Adaptive skills are an aspect of a child's development that is a major factor in future prognosis concerning the ability to function successfully and independently.[46] We measured adaptive skills using the Vineland-II Adaptive Behavior Scales.[47] The Vineland-II consists of four major adaptive domains: communication, socialization, and daily living skills, and motor skills (age < 6 years), which contribute to a single adaptive behavior composite score. The Vineland-II is a valid and reliable individually administered semi-structured caregiver interview designed to measure adaptive behavior in individuals from birth through age 90. The Vineland-II interview form is scored by the clinician assigning 0 to behaviors that are never performed by the individual, 1 to sometimes or partially, and 2 to usually performed by the individual. The Vineland-II has proven to be sensitive to changes in development over time. The composite and domain scores are expressed as standard scores with a mean of 100 and standard deviation of 15. The Vineland-II adaptive behavior composite score was used in this study, with higher scores indicative of better adaptive functioning.

Cognitive functioning for children with ASDs can range from low to high across any level of ASD symptom severity [48;49] and may produce an independent effect on HRQoL after controlling for ASD symptom severity.[45] Cognitive functioning was determined based on results of an individually administered, formal test of general cognitive abilities. We used one of three cognitive tests chosen on the age of the child and clinical preferences of the ATN clinician involved in the initial assessments. All three cognitive measures yield an overall composite score that is expressed as a standard score with a mean of 100 and standard deviation of 15 to describe an individual's cognitive ability and are comparable measures of general intelligence. The tools are the Stanford-Binet Intelligence Scales (5th Edition), the Mullen Scales, or the Bayley Scales. The Stanford-Binet Intelligence Scale is an individually administered formal test of intelligence used with individuals as young as 2 years and yields an IQ value. The Mullen is an individually administered comprehensive measure of cognitive functioning for children from birth through 68 months of age and yields a cognitive composite score, the Early Learning Composite. The Bayley Scale is an individually administered comprehensive measure of cognitive functioning for children from birth through 42 months of age and produces a Cognitive score. The Stanford Binet was used the most often, followed by the Mullen. To differentiate children with intellectual disability or significant delay, we use a cut-off of 69 on each of the cognitive instruments, as this cutoff corresponds to scores at or below the 2nd percentile rank and two or more standard deviations below the mean compared to same-age peers.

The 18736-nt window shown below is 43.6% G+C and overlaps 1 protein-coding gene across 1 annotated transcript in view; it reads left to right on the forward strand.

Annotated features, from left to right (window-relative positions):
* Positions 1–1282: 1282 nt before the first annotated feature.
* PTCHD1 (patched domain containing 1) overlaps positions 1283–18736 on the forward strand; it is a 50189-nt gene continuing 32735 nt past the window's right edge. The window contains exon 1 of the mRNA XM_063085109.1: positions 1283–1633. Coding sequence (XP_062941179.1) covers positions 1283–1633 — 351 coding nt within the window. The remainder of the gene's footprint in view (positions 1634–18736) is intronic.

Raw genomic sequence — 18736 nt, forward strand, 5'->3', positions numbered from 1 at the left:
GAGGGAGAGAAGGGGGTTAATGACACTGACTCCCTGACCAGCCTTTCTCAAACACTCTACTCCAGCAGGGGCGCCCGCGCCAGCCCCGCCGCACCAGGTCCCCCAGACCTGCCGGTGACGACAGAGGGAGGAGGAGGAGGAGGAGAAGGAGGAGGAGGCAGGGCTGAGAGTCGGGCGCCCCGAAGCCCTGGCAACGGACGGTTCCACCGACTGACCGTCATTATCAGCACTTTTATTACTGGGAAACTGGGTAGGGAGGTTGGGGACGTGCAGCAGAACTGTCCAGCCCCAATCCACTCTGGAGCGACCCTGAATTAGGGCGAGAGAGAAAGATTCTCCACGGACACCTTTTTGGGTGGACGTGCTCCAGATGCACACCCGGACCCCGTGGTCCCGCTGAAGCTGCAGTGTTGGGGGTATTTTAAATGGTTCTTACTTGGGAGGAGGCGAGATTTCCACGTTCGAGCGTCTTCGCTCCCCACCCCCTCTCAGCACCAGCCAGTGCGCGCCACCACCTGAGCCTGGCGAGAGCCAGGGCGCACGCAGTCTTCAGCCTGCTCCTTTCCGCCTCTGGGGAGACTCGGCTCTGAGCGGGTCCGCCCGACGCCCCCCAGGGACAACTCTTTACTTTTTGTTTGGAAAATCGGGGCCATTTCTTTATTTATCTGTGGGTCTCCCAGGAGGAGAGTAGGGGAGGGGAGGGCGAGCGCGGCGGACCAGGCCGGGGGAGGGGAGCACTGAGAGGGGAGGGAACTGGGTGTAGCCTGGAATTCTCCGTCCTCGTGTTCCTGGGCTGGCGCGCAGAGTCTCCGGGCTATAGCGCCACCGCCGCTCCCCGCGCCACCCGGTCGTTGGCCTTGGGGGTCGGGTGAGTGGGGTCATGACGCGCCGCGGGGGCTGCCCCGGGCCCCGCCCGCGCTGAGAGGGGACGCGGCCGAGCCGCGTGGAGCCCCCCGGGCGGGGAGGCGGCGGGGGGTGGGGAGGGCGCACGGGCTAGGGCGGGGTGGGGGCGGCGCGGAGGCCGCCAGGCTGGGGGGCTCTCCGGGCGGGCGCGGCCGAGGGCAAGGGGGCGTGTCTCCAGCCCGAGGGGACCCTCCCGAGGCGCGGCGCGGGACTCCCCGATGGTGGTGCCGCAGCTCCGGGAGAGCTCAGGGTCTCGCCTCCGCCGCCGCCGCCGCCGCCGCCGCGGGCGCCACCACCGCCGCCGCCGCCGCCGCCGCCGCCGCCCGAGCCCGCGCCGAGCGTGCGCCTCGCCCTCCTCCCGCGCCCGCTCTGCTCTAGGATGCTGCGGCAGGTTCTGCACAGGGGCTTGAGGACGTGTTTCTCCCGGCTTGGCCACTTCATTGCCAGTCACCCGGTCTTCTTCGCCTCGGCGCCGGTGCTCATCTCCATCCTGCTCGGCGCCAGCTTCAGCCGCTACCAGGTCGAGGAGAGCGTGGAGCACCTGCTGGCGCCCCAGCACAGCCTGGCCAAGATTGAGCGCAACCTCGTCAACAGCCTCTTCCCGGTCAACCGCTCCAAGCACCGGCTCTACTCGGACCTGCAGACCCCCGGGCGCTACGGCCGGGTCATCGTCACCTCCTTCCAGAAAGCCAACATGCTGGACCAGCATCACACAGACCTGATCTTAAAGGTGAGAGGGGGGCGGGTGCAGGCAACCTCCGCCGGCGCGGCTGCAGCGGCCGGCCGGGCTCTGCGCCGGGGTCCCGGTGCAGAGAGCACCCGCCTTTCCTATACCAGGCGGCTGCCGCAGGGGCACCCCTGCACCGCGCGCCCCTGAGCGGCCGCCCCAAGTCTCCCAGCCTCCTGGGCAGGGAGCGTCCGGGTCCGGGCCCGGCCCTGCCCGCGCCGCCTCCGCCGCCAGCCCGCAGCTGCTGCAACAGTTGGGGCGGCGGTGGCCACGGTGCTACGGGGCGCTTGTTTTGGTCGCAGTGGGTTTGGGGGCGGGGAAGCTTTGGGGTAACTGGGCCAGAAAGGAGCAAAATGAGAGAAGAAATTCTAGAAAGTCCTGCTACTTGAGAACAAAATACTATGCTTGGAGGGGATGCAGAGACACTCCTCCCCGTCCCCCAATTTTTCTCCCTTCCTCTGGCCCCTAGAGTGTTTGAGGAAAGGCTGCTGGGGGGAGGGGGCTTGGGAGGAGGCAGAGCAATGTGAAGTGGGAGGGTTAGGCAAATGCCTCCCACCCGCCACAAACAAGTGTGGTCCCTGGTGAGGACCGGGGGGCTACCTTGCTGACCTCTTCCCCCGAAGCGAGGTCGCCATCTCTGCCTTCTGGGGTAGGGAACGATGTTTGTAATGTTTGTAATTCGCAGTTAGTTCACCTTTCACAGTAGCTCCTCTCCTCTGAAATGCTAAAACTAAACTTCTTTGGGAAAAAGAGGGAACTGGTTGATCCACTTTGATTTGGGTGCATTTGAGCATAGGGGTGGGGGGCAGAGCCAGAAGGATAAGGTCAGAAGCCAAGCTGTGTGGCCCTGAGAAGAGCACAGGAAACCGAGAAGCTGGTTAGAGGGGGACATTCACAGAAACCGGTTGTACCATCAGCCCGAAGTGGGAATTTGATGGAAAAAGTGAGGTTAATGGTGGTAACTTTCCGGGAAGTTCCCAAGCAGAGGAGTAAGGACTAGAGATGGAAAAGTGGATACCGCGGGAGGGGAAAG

The ATN assessment battery includes information on a number of ASD-specific symptoms (e.g., social interactions, sensory issues, self-stimulatory and repetitive behaviors) as well as number of associated behavior symptoms (e.g., aggression, hyperactivity, and sleep disturbances) to characterize the child's behavioral adjustment. Some of the symptoms are parent-reported on an ATN custom parent-report form designed to capture parents' concerns about the child's behavior and the extent to which the behavior has been experienced as a problem from the parents' perspective. Other symptoms are clinician-reported using a diagnostic checklist and aimed at assessing the presence or absence of the core symptoms of ASD. We provide data on both sets of symptoms as reported by parents and clinicians to assist with the identification of conditions or behavioral adjustment patterns that might have large impacts on preference-based HRQoL.

We hypothesize that increasing impairment associated with an ASD would result in lower HRQoL scores from the two instruments. Thus, to test whether an instrument is sensitive to clinical outcomes, we would expect a statistically significant negative relationship between the HRQoL scores and the ADOS severity scale and significant positive relationships between the HRQoL scores and the cognitive functioning scales and the Vineland scales. We are unable to state a priori what symptoms are more likely to be associated with HRQoL scores, but we would expect overall that the presence of ASD-related symptoms would decrease HRQoL scores.

Statistical Analysis

Preference-based HRQoL scores were calculated from the HUI-3 and the QWB-SA instruments according to their scoring manuals. Associations among the two preference-based HRQoL instruments and clinical measures were tested using ordinary least squares regression analysis and Spearman correlation coefficients. We explored if there was any difference among the HRQoL scores by severity, adaptive behavior, cognitive functioning, and other symptoms. Ordinary least square regression was used because there was little evidence of ceiling or floor effects in the HRQoL scores. Restricted cubic splines with 3 knots were used in the analysis in order to relax assumptions of linearity. Restricted cubic splines allow continuous data to fit the ordinary least squares model without assuming a linear relation.[50] All regression analyses controlled for age and gender. Other demographic variables had no measurable impact on the estimated coefficients and thus, were not included. To test the predictive accuracy of the models, an adjusted R2 was calculated and validated using 150 bootstrap samples to address the potential for model over-fitting. All statistical analyses were performed using SAS 9.2 (Cary, North Carolina: SAS Institute) and the open source R (version 2.11.1) statistical computing language (R Development Core Team, 2005). The RMS library in R was used to construct regression models.